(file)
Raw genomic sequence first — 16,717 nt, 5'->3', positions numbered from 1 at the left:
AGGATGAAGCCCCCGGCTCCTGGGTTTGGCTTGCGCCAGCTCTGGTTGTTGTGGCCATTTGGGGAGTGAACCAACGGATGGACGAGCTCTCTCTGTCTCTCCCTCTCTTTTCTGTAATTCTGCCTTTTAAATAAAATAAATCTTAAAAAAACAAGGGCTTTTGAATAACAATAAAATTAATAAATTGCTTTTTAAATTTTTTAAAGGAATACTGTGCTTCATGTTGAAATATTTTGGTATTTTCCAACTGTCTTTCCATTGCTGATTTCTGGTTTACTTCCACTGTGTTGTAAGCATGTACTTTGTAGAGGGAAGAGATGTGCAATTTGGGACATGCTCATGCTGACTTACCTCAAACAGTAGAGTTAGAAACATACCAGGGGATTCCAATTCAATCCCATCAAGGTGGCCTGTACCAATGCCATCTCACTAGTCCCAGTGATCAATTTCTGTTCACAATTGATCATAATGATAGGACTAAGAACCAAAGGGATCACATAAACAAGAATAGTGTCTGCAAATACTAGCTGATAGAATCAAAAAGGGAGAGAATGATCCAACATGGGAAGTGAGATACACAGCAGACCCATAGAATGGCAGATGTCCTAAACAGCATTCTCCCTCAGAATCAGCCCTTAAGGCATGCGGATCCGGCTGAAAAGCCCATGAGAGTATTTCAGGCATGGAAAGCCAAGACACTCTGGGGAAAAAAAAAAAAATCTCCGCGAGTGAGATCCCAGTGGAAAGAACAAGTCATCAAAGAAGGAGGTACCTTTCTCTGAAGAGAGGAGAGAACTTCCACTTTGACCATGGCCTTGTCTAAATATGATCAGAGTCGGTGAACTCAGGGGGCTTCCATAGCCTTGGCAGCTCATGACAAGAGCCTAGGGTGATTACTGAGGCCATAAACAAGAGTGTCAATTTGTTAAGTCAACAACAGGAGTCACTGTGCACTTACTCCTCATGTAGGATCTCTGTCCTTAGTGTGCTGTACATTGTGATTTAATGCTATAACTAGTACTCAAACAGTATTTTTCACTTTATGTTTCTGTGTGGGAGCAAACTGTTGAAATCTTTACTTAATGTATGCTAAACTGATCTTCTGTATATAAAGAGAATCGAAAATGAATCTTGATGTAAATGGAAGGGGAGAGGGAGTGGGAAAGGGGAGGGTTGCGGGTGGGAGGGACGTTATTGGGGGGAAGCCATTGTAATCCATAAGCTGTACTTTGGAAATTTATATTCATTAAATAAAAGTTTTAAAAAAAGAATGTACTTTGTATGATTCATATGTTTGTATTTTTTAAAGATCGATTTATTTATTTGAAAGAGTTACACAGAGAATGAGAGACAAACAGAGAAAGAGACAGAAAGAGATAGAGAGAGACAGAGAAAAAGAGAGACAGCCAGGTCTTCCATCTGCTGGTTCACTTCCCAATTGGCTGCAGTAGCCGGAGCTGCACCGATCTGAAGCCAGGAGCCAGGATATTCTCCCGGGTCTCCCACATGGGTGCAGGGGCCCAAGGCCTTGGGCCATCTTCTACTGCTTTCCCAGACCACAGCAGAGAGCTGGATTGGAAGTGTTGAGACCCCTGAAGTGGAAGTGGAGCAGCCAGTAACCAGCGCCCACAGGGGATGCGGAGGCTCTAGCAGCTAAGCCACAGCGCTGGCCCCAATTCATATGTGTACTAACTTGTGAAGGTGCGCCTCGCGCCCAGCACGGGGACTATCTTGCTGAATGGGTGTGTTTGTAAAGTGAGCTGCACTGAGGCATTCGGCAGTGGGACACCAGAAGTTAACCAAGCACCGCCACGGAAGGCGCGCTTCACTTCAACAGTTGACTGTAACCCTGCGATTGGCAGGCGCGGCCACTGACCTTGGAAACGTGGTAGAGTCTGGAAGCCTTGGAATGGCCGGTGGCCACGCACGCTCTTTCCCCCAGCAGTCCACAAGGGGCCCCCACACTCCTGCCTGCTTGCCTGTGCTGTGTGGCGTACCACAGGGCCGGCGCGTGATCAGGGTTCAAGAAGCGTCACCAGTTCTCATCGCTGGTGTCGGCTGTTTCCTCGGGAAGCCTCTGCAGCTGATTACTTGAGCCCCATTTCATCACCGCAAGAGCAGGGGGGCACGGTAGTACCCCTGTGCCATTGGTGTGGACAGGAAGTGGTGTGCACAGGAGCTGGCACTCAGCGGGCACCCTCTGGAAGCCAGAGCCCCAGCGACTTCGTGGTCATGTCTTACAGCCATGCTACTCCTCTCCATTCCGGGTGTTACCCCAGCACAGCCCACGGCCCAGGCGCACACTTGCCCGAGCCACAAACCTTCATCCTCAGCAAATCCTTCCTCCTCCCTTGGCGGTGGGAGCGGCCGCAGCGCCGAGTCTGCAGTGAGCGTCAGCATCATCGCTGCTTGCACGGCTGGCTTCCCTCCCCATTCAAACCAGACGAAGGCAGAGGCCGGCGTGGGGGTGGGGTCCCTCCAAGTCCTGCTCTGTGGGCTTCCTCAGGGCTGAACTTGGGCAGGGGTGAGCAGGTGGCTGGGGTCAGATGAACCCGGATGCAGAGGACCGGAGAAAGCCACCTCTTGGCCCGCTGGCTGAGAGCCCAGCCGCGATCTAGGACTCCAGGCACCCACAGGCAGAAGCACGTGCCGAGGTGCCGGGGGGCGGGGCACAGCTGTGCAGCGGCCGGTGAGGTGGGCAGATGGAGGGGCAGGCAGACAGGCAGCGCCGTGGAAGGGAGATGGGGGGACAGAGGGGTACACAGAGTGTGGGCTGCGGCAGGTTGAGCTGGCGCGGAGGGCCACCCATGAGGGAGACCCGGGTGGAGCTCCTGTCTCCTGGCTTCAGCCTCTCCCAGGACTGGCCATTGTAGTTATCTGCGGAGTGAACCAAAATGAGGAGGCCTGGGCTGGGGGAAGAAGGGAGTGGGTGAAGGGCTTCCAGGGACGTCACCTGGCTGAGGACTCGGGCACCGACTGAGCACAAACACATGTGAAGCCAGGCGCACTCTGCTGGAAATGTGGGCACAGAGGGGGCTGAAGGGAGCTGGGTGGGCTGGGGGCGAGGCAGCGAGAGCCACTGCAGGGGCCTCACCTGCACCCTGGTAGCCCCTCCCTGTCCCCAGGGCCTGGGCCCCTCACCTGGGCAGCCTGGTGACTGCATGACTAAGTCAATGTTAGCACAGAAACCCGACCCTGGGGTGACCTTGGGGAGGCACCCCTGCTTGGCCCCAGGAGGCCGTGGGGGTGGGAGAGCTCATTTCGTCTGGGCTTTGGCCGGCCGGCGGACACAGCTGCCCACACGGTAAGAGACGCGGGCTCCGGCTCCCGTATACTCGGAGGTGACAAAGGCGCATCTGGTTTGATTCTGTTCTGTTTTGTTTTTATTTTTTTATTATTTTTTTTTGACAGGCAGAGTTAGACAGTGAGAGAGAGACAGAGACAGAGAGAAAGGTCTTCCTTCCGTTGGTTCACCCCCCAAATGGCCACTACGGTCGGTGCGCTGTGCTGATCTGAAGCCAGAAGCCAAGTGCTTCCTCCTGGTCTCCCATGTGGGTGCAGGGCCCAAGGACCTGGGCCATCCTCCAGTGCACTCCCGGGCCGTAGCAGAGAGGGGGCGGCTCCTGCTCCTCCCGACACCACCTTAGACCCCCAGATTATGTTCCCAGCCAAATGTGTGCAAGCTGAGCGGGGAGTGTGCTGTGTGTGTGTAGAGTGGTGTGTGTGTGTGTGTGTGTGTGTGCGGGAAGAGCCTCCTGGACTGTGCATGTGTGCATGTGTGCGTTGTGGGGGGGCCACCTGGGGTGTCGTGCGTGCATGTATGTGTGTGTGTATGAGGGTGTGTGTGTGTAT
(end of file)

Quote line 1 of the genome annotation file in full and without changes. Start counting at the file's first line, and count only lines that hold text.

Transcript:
Raw genomic sequence first — 16,717 nt, 5'->3', positions numbered from 1 at the left: